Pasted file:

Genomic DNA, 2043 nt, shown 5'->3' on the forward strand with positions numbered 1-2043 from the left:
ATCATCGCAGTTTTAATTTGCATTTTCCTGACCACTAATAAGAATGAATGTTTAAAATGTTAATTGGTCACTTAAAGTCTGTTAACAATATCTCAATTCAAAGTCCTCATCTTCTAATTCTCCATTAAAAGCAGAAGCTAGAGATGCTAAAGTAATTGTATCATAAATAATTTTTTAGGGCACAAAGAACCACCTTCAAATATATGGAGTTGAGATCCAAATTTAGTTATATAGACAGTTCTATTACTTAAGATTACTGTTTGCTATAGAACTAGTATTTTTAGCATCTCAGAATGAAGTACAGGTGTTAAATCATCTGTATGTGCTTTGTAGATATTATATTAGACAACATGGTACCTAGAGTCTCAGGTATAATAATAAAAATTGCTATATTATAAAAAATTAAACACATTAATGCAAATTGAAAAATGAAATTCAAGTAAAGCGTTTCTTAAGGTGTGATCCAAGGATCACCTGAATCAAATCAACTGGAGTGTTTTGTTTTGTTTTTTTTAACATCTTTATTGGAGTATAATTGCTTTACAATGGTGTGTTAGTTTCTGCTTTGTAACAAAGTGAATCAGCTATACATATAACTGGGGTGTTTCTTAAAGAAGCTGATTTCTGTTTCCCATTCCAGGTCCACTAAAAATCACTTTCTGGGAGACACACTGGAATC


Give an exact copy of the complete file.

Genomic DNA, 2043 nt, shown 5'->3' on the forward strand with positions numbered 1-2043 from the left:
ATCATCGCAGTTTTAATTTGCATTTTCCTGACCACTAATAAGAATGAATGTTTAAAATGTTAATTGGTCACTTAAAGTCTGTTAACAATATCTCAATTCAAAGTCCTCATCTTCTAATTCTCCATTAAAAGCAGAAGCTAGAGATGCTAAAGTAATTGTATCATAAATAATTTTTTAGGGCACAAAGAACCACCTTCAAATATATGGAGTTGAGATCCAAATTTAGTTATATAGACAGTTCTATTACTTAAGATTACTGTTTGCTATAGAACTAGTATTTTTAGCATCTCAGAATGAAGTACAGGTGTTAAATCATCTGTATGTGCTTTGTAGATATTATATTAGACAACATGGTACCTAGAGTCTCAGGTATAATAATAAAAATTGCTATATTATAAAAAATTAAACACATTAATGCAAATTGAAAAATGAAATTCAAGTAAAGCGTTTCTTAAGGTGTGATCCAAGGATCACCTGAATCAAATCAACTGGAGTGTTTTGTTTTGTTTTTTTTAACATCTTTATTGGAGTATAATTGCTTTACAATGGTGTGTTAGTTTCTGCTTTGTAACAAAGTGAATCAGCTATACATATAACTGGGGTGTTTCTTAAAGAAGCTGATTTCTGTTTCCCATTCCAGGTCCACTAAAAATCACTTTCTGGGAGACACACTGGAATC